swet shop boys make the music young south asians have been waiting for

The group are creating a much needed space for people growing up between cultures.

by i-D Staff and Amna Qureshi
17 November 2016, 1:00am

Swet Shop Boys are a cross-border collaboration between actor and rapper Riz Ahmed (Riz MC), rapper Himanshu Suri formerly of Das Racist (Heems) and UK producer Redinho. Riz is of Pakistani heritage, born and raised in London; Heems is of Indian origin, hailing from New York. They met on the internet — where else? Their new album Cashmere explores South Asian identity and sounds, along with hip hop, trap, dance and grime. It's been widely lauded and sparked a lot of buzz, which makes sense. During a time where the world appears to be so intensely culturally divided, we need a record like Cashmere.

I didn't grow up around many other people of South Asian background. Where I lived in Sydney, it felt like people who looked like me didn't think like me. They didn't dress like me and they definitely didn't act like me. It wasn't cool to be South Asian. I always felt I didn't totally fit in with my white friends but definitely didn't fit in with my Pakistani family friends. I'd listen to hip hop, grime and electronic music, but also would spend large chunks of my weekend revisiting Bollywood classics with my mum.

When I was a kid, my older cousin idolised hip hop and RnB. When I asked her what she was so drawn to she said, "well there are no brown people to look up to — this is as close a thing as I can relate to". The comment stayed in my head for years.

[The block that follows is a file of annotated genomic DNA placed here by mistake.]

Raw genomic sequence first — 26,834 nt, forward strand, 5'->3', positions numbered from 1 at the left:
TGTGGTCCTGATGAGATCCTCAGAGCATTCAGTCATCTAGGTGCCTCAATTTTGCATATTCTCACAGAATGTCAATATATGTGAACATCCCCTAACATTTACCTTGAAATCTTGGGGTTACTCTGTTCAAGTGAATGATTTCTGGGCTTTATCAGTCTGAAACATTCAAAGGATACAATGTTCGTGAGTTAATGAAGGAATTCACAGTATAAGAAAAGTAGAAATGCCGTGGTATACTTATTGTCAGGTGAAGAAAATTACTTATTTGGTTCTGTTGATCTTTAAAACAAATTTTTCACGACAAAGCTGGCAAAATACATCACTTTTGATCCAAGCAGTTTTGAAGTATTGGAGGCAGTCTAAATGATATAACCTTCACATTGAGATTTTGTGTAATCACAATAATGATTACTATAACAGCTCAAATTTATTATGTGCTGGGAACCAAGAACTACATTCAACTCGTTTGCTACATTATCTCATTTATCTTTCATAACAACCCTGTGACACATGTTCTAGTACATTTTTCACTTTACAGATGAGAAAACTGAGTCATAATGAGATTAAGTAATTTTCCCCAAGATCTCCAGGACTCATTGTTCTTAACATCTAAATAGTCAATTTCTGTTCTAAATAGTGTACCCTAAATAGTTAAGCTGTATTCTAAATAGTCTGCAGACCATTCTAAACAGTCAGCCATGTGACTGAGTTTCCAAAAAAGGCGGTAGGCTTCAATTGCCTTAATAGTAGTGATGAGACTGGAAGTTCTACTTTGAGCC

The notion you don't fit in anywhere can be pretty depressing.

In Australia, people ask me where I'm from basically on a daily basis, and are often unwilling to accept "Australia" as the answer. When I went to Pakistan I was expecting to avoid that question altogether, but was shocked to hear people say "oh woh bahar say aii hay", which translates to "oh, she's from outside of here". The notion you don't fit in anywhere can be pretty depressing.

Perhaps that's what drew me to Swet Shop Boys, their sense of unity within the experience of not belonging. Cashmere is a shout out to all the "mongrels" out there — the culturally confused, the people who feel like they don't fully fit in here nor there and the ones who have grown up between two worlds. As it says on Half Moghul, Half Mowgli, "Raised like a concrete jungli/ And a junglist and a Londonist/ But my DNA wonder where my home should be".

On this track Riz raps a verse from the perspectives of a doting fan, an islamaphobic troll, a Muslim fan and then a disapproving Muslim. The schizophrenic familiarity of it is somehow draining and comforting after a lifetime of comments like: "Oh you're Muslim? But you're not like a regular Muslim. You're a cool Muslim," and "oh you're not really a Muslim because you dress so liberally." It's a song for those of us who are always too Muslim for some, not Muslim enough for others. Too Pakistani for some and not Pakistani enough for others.

Swet Shop Boys are giving a voice to people who haven't really had one before. 

The themes Riz and Heems confront on Cashmere are everyday life concerns for those of us who grew up in the post 9/11 era — for people whose skin became a symbol of hostility overnight. Riz and Heems don't shy away from expressing contempt for South Asian cultural appropriation, anti-immigration rhetoric or islamophobia.

The contrast between lyrics about airport security like "I'm so fly, bitch/But I'm on a no fly list" and energetic Bollywood beats feels like a hail Mary to being from two worlds. Here, finally those worlds meet in a way that feels okay. Actually, more than okay — it's kind of awesome.

Swet Shop Boys are giving a voice to people who haven't really had one before. For so long, people of South Asian origin weren't granted their own space in pop culture. No people to look up to that look like them. No sounds that evoke their sense of home. Cashmere is just one piece of art, but it's also a metaphorical nod of solidarity with all people who have had to justify their race, their culture, their religion or any part of their identity. For me, it feels like a comforting figure wrapping their arms around me and saying "hey, it's okay to be from both places. You don't have to choose anymore."


Text Amna Qureshi
Image courtesy Customs Label

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